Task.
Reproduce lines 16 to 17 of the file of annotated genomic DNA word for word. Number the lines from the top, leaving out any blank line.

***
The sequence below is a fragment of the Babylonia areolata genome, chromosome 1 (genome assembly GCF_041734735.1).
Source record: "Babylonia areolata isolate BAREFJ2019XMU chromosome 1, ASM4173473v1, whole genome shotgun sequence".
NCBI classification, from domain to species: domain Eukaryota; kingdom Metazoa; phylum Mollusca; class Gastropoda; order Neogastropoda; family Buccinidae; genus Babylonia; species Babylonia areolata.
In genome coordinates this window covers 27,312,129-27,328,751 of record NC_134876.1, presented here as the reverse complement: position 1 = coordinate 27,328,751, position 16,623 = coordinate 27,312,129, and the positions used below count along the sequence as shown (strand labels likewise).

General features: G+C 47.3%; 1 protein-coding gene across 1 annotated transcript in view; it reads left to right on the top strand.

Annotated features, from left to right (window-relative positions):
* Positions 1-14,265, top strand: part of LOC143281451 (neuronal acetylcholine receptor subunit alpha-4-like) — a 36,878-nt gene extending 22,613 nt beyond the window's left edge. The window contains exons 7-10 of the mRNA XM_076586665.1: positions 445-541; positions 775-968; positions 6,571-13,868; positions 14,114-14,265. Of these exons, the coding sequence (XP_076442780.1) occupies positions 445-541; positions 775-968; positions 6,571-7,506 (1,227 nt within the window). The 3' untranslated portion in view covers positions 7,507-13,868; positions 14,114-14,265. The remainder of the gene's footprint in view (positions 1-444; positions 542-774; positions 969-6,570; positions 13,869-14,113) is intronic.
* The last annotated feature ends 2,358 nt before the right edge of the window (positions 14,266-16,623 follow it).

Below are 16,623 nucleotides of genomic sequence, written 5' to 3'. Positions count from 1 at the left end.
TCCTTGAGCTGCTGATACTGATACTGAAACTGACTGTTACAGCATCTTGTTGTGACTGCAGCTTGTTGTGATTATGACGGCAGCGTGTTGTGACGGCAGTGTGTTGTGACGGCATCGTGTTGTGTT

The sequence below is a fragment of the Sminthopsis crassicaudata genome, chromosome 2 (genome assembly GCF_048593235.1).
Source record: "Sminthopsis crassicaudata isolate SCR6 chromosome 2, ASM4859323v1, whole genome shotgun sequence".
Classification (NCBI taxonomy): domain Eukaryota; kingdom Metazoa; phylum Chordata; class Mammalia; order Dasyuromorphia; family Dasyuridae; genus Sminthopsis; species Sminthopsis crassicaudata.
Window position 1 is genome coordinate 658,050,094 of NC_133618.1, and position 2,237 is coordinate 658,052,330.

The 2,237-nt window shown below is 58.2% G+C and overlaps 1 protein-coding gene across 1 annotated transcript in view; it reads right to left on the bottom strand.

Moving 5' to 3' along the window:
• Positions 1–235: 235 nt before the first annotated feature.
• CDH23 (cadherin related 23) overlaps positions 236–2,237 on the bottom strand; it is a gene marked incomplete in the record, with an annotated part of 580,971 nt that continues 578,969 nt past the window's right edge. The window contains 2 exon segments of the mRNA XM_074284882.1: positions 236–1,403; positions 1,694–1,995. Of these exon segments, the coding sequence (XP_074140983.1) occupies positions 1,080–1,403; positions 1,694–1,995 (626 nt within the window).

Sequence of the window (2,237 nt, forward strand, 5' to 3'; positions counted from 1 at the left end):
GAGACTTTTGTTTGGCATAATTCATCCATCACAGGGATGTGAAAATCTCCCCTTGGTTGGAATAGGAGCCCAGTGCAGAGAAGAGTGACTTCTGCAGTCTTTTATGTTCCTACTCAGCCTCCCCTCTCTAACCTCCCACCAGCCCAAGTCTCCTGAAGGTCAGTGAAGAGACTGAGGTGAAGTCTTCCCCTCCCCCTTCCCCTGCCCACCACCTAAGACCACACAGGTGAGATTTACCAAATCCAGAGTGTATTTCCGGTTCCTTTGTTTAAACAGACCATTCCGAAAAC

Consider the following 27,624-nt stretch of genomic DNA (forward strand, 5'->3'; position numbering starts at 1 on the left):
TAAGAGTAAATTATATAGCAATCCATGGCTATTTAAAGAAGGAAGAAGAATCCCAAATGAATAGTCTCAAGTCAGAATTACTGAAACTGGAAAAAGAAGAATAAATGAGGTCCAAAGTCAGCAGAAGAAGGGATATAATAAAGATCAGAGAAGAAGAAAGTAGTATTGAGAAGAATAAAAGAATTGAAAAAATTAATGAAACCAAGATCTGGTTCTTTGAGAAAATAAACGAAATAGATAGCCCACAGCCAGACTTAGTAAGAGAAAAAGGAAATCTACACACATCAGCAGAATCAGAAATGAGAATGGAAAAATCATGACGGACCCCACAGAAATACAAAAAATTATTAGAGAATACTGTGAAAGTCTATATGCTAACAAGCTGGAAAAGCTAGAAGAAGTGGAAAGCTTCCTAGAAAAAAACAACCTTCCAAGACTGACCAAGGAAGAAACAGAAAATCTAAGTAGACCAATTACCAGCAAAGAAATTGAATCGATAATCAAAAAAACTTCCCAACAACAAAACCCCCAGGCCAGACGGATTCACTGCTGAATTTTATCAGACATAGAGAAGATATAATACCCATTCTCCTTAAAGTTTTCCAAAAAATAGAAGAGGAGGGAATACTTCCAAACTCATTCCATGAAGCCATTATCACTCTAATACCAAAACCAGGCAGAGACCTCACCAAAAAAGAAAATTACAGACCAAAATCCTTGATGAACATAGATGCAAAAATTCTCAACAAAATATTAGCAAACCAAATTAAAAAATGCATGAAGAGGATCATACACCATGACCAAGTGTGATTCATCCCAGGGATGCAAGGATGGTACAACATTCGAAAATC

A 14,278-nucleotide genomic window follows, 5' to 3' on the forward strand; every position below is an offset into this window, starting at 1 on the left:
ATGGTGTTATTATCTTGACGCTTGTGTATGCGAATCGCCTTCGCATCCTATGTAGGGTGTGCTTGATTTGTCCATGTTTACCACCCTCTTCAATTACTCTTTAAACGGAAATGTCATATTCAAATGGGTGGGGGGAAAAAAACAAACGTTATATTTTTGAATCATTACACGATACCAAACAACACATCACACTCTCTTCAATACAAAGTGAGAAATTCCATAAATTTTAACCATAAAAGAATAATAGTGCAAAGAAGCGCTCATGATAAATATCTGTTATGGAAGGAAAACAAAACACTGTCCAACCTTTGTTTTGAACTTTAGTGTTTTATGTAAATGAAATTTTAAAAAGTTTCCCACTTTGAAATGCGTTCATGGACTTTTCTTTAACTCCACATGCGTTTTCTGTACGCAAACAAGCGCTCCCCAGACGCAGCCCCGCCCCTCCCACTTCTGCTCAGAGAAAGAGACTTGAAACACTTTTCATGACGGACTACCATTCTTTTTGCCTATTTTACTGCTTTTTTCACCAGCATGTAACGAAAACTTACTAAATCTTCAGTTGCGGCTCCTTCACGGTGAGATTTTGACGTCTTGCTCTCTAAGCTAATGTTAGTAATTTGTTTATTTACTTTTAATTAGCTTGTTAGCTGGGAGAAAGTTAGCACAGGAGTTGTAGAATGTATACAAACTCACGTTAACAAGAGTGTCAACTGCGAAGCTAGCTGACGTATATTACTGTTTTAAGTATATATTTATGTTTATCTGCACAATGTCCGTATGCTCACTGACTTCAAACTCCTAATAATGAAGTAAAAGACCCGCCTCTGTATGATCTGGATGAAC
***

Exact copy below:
Moving 5' to 3' along the window:
• Positions 1–235: 235 nt before the first annotated feature.